In a kind of follow to the last actual post, Douglas Wilson has some thoughts on Glenn Beck and the problems of his appeals to God:
Because Beck is a Mormon, all his appeals to “God” will of necessity be appeals to a place-holder god, a thin, generic god, the god on our money. But the god of American civil religion is not a god who speaks. He has no opinions, no laws, no revelation. He has no son, and he sent no mediator. He can be safely appealed to by all parties, or blithely ignored by any party. As long as Beck is trying to convey constitutional content, he cannot support it with contentless theology. Just as King James once said, “No bishop, no king,” so I say, “No Creed, no Constitution.” If Beck wants to love the Constitution, he needs to learn to love the Creed. He needs to become a Christian. And instead of giving up in despair over the frightful muddle all this represents, orthodox believers need pray that he does become a Christian.
Wilson agrees with Moore on his conclusions about Beck, but adds a bit more to the discussion. His conclusion is typical of his colorful style:
The centuries old movement toward a thinner civil religion has moved us from a founding of Calvinistic Scotch to a glass of tepid water. Beck has put some ice cubes in the water, and a slice of lemon, and everybody is freaking out as though it were twenty-year-old Scotch.
If you haven’t heard yet either, Stephen Hawking has backed away from his original openness to God as starting the Big Bang. In possibly one of the most ridiculous arguments of the year so far, Hawking says the following:
As recent advances in cosmology suggest, the laws of gravity and quantum theory allow universes to appear spontaneously from nothing. Spontaneous creation is the reason there is something rather than nothing, why the universe exists, why we exist. It is not necessary to invoke God to light the blue touch paper and set the universe going.
In other words, we are smart enough to know that something can arise from nothing with no intervening outside forces. As usual, Al Molher has helpful analysis:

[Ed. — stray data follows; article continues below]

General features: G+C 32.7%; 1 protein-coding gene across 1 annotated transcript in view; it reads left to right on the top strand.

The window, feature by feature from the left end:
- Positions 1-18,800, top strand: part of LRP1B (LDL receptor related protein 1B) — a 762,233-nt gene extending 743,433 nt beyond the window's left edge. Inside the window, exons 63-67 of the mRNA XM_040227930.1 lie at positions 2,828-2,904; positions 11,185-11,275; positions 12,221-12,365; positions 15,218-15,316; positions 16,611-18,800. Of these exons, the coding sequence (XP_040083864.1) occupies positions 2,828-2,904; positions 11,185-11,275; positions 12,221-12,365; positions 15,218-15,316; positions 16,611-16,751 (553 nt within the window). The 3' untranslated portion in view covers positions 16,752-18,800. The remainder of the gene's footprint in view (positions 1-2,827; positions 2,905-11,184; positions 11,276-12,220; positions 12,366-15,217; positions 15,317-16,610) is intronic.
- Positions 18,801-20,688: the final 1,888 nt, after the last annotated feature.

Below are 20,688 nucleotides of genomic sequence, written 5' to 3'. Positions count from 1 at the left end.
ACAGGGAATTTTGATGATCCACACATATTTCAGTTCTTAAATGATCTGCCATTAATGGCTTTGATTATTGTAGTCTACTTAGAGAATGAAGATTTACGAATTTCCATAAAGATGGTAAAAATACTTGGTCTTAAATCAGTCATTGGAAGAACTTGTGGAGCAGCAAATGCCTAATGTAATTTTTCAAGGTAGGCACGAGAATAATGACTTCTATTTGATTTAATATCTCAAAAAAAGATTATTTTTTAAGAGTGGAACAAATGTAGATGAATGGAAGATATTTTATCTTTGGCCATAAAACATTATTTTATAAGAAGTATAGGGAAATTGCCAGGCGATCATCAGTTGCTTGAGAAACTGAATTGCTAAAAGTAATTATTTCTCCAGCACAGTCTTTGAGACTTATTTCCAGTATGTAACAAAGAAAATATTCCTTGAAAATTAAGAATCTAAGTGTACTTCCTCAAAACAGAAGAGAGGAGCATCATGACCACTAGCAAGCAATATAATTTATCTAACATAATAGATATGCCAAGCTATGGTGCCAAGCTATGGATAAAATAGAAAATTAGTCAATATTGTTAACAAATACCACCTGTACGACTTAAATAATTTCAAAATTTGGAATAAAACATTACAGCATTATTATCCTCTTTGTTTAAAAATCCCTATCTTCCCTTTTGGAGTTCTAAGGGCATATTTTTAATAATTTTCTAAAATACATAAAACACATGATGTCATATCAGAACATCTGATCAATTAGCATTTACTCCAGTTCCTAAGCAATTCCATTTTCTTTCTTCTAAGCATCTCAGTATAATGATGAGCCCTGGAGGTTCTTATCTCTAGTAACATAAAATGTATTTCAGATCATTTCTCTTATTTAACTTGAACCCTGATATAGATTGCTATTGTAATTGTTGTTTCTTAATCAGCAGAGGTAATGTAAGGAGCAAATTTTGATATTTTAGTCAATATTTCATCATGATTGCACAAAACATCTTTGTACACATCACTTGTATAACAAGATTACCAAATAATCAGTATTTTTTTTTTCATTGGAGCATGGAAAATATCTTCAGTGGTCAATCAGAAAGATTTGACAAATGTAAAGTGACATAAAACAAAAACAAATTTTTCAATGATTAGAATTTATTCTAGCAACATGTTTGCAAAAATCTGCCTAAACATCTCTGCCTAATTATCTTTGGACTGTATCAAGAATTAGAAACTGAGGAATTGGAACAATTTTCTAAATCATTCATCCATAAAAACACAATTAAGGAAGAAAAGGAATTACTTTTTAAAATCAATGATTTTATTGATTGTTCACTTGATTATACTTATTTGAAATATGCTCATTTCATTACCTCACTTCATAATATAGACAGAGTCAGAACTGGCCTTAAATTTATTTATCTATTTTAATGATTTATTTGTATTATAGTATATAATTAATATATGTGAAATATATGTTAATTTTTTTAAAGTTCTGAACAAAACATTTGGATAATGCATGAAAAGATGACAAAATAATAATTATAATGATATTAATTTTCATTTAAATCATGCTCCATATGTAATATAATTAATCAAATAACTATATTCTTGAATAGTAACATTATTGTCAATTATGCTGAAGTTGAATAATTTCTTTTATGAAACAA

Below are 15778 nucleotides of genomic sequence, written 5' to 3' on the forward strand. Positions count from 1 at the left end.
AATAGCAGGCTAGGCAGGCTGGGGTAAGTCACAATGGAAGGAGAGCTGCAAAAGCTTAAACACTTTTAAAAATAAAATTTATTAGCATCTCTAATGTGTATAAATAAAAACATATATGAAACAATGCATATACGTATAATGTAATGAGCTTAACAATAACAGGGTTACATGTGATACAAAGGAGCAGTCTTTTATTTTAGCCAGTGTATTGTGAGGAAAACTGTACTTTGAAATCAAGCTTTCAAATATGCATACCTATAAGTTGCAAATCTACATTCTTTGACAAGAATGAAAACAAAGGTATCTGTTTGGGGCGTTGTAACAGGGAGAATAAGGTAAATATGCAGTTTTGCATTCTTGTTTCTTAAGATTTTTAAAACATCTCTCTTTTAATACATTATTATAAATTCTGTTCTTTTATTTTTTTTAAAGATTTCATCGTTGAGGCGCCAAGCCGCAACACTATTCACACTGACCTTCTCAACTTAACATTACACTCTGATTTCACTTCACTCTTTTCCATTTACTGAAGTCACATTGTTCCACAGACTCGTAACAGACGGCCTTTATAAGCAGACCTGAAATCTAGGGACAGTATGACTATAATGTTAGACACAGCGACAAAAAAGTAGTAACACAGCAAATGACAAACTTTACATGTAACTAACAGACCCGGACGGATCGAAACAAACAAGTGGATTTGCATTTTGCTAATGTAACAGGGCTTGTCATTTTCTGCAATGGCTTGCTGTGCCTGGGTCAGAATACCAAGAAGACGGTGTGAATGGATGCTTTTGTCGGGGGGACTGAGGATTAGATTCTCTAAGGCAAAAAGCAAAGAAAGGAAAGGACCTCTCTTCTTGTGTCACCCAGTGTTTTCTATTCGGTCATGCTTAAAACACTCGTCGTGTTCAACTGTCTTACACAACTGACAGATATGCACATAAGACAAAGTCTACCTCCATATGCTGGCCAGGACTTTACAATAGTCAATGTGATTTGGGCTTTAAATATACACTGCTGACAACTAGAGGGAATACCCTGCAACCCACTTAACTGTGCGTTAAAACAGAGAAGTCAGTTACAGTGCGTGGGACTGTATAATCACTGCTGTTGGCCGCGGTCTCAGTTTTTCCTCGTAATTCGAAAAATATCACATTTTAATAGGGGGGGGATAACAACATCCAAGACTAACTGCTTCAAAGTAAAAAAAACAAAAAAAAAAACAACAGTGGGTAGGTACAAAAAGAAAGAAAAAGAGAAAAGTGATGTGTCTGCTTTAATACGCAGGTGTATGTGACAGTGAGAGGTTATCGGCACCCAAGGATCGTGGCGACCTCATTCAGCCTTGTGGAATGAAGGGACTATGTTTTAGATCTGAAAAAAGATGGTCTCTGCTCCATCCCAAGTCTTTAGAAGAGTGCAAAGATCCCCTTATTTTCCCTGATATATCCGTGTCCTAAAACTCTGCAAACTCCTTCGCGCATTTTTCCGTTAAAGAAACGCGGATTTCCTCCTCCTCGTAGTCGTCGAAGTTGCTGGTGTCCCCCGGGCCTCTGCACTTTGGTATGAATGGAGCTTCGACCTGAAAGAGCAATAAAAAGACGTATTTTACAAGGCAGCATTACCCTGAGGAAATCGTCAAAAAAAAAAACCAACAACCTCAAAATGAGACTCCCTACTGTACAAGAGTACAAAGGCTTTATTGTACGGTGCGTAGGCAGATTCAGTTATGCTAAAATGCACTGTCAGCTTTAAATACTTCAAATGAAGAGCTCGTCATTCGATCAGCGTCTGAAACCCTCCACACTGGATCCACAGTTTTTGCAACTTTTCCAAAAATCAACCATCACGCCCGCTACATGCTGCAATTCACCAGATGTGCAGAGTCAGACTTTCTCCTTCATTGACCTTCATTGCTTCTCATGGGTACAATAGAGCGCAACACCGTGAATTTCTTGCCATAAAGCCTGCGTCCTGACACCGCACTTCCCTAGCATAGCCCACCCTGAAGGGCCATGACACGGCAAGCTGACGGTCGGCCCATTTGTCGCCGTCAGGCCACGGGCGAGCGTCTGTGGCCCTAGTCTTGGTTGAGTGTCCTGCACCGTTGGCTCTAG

Professor Stephen Hawking is a remarkable human being. His courage and tenacity are an inspiration to all. His work on the theory of gravity has changed the way the field of physics is taught. But, when he crosses that border from science to theology, his worldview leads him into abject disaster. The Grand Design is yet another attempt to celebrate the universe’s breathtaking design, while denying the existence of a Designer. It will not be the last.
I really enjoyed Hawking’s Brief History of Time and Universe in a Nutshell, and will probably try to read his new book if I get the chance. I’m sure it will be fascinating, it just seems to suffer from a leap in logic that is unwarranted. It would be similar to holding that since we can explain perfectly well the mechanics of a Ford Model T that Henry Ford never existed (that’s a loose analogy, don’t press it too far).
You might also find this analysis of Hawking helpful.
Some shorter thoughts:
- Michael Hyatt on building new habits
- Kevin DeYoung on spotting faulty arguments
- Douglas Wilson again on dealing with nuisance lust
And finally, a warning from Michael Patton about professional weaker brethren:
However, we can take this too far. I don’t think we are obligated to bow our liberty to everyone who has a problem with our actions. A “weaker brother” is one who is truly weaker, not just one who has a misguided interpretation of things. He is weaker because he has not been educated in these issues. You must understand, he is not supposed to or expected to stay “weaker.” Eventually, he is suppose to become stronger. Unfortunately, far too often these weaker brethren realize their power and become “professional weaker brethren.”
I’m sure we’ve all run into a few of these from time to time.